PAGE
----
In the majority of education systems around the world children are grouped into cohorts of students born within an academic year. In most of the UK the academic year runs from the 1st of September to 31st August and so the children born in May, June, July and August are often known as Summer Born. In other countries the Summer Born Effect or, more correctly, the End of Academic Year Effect, is observed in different months depending on when their academic year ends. Educating children in year groups means that there can be 12 months difference between the oldest and youngest child in any cohort of children. In the UK children start formal and compulsory schooling from the academic year in which they turn five and at this age a difference of 12 months can be very significant.
Children mature and develop at different rates so age is certainly not the only factor that will account for the wide range of ability and skills in any one class. However, being born at the end of an academic year can definately be a disadvantage and this is particularly so for children who are developing more slowly. The table below shows how children born at the start, middle and end of the academic year compare chronologically and developmentally.
Difficulties experienced by summer born children:
Can be perceived as not as bright or clever as other children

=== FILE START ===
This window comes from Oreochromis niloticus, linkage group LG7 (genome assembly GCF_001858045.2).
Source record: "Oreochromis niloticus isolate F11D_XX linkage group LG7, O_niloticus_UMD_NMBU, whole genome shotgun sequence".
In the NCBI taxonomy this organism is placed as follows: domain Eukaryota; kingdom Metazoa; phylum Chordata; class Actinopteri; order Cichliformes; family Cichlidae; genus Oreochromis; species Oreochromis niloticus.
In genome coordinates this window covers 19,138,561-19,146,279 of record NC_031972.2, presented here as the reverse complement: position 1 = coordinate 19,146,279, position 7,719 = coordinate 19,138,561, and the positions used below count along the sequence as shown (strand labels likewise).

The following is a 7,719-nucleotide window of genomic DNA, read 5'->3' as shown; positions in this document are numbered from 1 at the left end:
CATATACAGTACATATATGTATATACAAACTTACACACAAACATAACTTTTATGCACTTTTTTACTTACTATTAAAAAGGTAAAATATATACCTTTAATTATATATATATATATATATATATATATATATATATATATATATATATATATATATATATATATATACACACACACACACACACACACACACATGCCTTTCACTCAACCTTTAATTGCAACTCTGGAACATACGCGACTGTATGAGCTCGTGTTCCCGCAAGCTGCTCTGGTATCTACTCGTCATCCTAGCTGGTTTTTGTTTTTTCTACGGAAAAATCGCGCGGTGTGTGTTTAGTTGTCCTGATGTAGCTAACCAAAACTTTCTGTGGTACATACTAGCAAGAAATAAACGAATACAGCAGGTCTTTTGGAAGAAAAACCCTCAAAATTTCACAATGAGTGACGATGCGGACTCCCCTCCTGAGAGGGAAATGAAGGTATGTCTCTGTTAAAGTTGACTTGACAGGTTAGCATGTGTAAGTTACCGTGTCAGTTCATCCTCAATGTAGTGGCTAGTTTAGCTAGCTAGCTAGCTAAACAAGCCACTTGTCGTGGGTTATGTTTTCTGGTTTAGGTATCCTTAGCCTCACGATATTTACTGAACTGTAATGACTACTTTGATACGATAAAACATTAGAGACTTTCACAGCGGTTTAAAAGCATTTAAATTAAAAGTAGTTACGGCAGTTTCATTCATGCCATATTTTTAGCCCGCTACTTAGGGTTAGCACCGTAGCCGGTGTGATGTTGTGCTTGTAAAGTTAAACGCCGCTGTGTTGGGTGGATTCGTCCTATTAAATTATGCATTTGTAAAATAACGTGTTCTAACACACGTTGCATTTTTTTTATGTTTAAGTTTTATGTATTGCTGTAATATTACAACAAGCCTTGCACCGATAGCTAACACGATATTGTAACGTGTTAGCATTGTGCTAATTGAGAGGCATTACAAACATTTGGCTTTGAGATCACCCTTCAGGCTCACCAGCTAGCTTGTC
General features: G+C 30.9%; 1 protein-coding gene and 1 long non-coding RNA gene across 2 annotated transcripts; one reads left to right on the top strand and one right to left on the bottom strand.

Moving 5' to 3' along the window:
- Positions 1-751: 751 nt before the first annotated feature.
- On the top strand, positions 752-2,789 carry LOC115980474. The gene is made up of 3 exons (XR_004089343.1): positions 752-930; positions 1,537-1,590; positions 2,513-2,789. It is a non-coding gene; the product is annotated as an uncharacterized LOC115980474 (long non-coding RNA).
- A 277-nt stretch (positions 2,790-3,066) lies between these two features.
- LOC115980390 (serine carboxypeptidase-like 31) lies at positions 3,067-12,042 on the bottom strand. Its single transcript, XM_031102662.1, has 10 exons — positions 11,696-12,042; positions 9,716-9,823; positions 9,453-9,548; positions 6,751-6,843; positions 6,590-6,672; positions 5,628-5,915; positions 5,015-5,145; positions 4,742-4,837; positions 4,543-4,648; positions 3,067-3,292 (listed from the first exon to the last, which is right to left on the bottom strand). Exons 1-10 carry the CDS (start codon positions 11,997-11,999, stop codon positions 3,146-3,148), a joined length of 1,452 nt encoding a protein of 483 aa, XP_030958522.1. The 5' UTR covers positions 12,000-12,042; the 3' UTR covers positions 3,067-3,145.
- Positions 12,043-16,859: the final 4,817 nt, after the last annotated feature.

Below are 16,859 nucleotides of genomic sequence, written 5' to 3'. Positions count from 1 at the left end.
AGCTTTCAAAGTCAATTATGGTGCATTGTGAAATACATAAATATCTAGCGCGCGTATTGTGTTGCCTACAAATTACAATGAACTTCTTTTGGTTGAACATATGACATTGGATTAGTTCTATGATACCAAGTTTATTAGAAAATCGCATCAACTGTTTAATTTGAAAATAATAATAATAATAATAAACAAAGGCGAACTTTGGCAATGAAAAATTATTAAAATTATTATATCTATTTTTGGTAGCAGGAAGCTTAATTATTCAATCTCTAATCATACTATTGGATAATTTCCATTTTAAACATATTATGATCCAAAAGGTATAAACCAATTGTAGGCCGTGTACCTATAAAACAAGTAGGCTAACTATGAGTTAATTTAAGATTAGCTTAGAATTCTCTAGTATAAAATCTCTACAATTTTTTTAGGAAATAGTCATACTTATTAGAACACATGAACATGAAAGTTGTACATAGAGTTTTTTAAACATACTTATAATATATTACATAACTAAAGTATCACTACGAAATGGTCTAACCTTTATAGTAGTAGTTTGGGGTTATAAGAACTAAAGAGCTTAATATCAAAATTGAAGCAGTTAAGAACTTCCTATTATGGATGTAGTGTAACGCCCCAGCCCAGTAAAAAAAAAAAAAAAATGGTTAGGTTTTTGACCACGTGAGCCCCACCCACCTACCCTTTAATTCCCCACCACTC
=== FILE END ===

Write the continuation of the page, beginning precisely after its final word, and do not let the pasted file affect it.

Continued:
Developmentally not ready to start compulsory formal schooling
Physically younger with implications initially for fine and gross motor skills, size, then later sport and to a certain extent sexual maturity
School examinations are usually based on the age of the cohort not individual ages thus advantageous to children born earlier in year
Self-esteem can be poor as they can appear to be lagging behind others
Missed opportunties - more mature pupils given special responsibilities or represent year group in sports and quiz teams, drama productions etc.
Less social confidence - social groups dominated by older pupils
Less happy in school
More likely to be diagnosed with a developmental condition
More likely to be diagnosed as having Special Educational Needs
The long term effects on summer born children
As children get older the differences between average development for autumn born and summer born children closes to become eventually neglible. Thus for most of the important milestones important in learning such as attention span; working memory; language acquistion etc the summer born children generally catch up during their primary schooling. However, evidence suggests that there can be a lasting legacy of being summer born child. Summer born children continue to do less well in public examinations all the way into adulthood where they are under represented in professional sport, university education and higher paid jobs.
Right to defer your child
In the UK there is no statutory reason why children must be taught in their age group cohort. Parents have the right to request that there child starts school after turning 5 in Reception rather than Year 1. However, in practice this is not easy to achieve and would involve convincing your local authority and school of your case for your child being educated out of year. Equally, the availabiity of places in over-subscribed schools make this also difficult to achieve. For those parents seeking schools in the independent sector the individual school can make the decision.
In other countries, such as Denmark, there is a more flexible approach to deferring summer born children to the next academic year.